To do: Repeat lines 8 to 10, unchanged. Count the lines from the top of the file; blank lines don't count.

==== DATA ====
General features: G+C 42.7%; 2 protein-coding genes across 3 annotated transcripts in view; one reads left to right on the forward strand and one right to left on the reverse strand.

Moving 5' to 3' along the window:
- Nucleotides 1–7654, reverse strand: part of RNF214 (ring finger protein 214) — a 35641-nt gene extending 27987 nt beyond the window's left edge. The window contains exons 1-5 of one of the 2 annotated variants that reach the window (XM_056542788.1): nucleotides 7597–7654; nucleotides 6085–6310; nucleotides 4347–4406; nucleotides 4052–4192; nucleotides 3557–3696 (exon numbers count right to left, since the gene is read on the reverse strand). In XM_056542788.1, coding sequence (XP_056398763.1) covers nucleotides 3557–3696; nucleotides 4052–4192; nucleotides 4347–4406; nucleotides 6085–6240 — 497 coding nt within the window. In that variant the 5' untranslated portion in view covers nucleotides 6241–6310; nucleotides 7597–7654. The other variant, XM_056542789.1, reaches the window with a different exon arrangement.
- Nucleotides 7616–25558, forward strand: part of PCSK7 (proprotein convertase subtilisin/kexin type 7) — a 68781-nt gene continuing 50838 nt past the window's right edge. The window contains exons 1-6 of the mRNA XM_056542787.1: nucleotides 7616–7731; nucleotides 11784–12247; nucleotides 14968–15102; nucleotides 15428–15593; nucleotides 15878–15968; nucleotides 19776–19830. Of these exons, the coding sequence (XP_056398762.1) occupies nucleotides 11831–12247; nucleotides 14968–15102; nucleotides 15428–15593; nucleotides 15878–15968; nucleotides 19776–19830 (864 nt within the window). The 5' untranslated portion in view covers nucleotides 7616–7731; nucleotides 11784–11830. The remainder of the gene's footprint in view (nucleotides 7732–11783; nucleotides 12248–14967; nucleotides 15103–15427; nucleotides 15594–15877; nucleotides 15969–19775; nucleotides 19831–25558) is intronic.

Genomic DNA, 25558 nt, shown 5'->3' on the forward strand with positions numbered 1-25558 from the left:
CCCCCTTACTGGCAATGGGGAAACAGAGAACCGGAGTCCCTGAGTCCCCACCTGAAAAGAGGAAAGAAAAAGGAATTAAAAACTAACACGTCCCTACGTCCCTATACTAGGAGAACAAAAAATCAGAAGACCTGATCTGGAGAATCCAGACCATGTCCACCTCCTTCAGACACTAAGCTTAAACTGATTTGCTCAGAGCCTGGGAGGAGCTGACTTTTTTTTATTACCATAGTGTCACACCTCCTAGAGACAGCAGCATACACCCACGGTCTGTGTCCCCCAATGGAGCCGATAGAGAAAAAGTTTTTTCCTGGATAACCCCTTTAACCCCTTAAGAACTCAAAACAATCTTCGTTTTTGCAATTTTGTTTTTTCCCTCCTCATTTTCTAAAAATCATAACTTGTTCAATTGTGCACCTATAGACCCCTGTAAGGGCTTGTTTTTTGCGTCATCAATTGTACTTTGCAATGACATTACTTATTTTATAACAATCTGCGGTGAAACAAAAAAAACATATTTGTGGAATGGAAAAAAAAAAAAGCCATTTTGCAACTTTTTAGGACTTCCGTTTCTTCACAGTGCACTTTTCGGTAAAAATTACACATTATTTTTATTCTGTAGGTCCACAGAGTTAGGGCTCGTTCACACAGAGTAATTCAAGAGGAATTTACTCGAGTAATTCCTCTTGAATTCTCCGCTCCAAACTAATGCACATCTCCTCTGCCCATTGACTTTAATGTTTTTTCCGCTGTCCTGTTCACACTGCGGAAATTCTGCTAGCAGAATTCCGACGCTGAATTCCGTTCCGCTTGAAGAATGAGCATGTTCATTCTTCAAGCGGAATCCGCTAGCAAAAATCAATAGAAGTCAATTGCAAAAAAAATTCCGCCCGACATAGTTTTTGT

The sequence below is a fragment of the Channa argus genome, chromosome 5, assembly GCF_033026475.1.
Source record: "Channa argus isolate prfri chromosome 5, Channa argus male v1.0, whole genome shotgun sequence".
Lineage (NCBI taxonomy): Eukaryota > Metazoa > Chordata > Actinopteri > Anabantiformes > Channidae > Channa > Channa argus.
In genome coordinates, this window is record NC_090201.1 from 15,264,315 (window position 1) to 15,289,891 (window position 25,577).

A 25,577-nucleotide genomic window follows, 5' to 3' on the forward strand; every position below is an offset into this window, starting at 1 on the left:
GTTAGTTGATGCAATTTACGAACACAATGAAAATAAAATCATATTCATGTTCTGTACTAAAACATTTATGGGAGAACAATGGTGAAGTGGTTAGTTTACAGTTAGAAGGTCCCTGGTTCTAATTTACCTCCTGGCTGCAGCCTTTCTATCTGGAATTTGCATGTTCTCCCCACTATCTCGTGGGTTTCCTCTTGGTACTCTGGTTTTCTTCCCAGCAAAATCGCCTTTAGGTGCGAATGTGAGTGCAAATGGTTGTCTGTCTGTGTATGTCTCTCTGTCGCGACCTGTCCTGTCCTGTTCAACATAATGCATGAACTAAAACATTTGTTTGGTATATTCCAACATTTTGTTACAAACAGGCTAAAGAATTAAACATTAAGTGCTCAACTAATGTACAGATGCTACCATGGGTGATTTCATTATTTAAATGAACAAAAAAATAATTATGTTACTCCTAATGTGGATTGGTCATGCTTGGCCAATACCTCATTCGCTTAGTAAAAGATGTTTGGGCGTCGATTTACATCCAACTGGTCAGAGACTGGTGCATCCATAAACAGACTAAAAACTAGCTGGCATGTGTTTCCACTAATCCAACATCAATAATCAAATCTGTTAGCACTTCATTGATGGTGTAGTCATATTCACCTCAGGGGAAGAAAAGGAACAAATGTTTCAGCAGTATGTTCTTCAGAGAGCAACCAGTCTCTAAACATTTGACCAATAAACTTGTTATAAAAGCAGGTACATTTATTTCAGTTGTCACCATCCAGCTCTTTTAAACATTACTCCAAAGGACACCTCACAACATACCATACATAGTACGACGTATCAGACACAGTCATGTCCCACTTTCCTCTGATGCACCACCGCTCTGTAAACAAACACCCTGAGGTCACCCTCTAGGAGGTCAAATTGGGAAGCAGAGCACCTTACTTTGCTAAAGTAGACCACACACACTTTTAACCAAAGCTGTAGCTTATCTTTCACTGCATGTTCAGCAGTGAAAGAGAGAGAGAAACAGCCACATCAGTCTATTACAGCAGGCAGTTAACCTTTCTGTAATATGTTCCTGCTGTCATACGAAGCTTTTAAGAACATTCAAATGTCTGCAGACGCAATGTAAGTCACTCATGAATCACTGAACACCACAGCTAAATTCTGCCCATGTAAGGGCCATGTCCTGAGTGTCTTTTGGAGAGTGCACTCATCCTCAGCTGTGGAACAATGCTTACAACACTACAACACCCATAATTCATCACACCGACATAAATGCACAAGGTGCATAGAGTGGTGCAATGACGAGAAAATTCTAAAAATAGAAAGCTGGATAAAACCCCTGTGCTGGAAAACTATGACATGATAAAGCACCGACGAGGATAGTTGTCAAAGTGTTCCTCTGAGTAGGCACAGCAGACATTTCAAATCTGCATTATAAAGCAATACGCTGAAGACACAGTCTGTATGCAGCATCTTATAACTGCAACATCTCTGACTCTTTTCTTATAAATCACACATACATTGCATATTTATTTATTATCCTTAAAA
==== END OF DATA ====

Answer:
Source record: "Channa argus isolate prfri chromosome 5, Channa argus male v1.0, whole genome shotgun sequence".
Lineage (NCBI taxonomy): Eukaryota > Metazoa > Chordata > Actinopteri > Anabantiformes > Channidae > Channa > Channa argus.
In genome coordinates, this window is record NC_090201.1 from 15,264,315 (window position 1) to 15,289,891 (window position 25,577).